Facebook whistleblower calls out company’s new Metaverse over safety concerns

This photograph taken on October 28, 2021 shows the META logo on a laptop screen in Moscow as Facebook chief Mark Zuckerberg announced the parent company's name is being changed to "Meta" to represent a future beyond just its troubled social network. - The new handle comes as the social media giant tries to fend off one its worst crises yet and pivot to its ambitions for the "metaverse" virtual reality version of the internet that the tech giant sees as the future. (Photo by Kirill KUDRYAVTSEV / AFP) (Photo by KIRILL KUDRYAVTSEV/AFP via Getty Images)

This photograph taken on October 28, 2021 shows the META logo on a laptop screen in Moscow as Facebook chief Mark Zuckerberg announced the parent company’s name is being changed to “Meta” to represent a future beyond just its troubled social network. (Photo by KIRILL KUDRYAVTSEV/AFP via Getty Images)

OAN Newsroom
UPDATED 2:38 PM PT – Tuesday, November 9, 2021

A Facebook whistleblower says the company’s new rebranded “Metaverse” would force people to give up even more of their personal information.

In an interview this week, Frances Haugen, a former product manager for Facebook, said the new virtual reality world would require users to put more sensors in their homes and in the workplace. She also expressed concern over its addictiveness, which may encourage people to unplug from their own realities.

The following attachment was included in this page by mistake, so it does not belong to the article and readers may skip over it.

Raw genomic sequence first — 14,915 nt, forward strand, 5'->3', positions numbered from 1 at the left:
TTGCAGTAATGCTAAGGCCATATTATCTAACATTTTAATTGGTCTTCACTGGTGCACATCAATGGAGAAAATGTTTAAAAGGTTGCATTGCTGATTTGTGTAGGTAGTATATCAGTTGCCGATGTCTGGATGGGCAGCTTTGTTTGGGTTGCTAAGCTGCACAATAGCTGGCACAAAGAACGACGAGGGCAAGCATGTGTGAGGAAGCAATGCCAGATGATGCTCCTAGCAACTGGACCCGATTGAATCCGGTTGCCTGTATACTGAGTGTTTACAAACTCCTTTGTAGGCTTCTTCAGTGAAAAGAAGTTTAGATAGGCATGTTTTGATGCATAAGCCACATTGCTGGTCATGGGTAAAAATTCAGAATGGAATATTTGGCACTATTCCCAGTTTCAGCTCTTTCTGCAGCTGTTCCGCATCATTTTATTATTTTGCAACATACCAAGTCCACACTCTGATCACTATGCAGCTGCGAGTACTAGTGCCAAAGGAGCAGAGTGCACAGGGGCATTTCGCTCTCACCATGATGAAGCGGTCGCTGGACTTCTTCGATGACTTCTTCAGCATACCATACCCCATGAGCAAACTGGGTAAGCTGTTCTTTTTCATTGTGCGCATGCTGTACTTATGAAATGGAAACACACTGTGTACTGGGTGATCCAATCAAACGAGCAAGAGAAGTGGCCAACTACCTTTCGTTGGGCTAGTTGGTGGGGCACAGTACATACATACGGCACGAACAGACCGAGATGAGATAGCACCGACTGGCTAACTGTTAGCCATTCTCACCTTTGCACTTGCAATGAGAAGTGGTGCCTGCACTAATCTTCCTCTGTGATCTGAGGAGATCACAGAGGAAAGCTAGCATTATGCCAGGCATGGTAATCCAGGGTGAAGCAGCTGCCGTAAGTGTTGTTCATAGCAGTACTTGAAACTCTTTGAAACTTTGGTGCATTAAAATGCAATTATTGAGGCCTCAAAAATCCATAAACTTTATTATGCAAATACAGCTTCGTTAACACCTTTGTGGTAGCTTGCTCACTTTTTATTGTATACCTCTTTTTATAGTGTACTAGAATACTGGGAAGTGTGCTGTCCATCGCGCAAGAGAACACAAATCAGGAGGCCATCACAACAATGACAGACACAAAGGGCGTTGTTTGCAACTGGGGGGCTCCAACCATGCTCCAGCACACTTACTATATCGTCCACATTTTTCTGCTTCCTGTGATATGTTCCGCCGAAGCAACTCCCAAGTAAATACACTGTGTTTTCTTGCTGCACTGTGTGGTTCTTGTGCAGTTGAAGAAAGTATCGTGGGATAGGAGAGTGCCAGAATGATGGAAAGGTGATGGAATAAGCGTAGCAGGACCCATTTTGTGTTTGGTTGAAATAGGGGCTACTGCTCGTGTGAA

The former Facebook employee said the company is continuing to disregard transparency and prioritizing profits over safety. She noted in her interview that she was shocked by the rebrand, pointing to the money spent on 10,000 new engineers to work on video games, but no further resources to keep women safe.

“A classic public health crisis communication technique is that if you don’t like the conversation, you try to change the conversation. I’ve heard from multiple sources that they rushed the launch of the Metaverse because they wanted to change the conversation,” said Haugen. “They wanted to no longer talk about safety on their platforms. Instead, they want to talk about video games. I think, like it is a distraction. Unquestionably, it is a distraction.”

Last month, Haugen leaked documents to authorities regarding Facebook’s questionable business practices and has testified publicly against the company in the U.S. and in Europe.

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Original Article Oann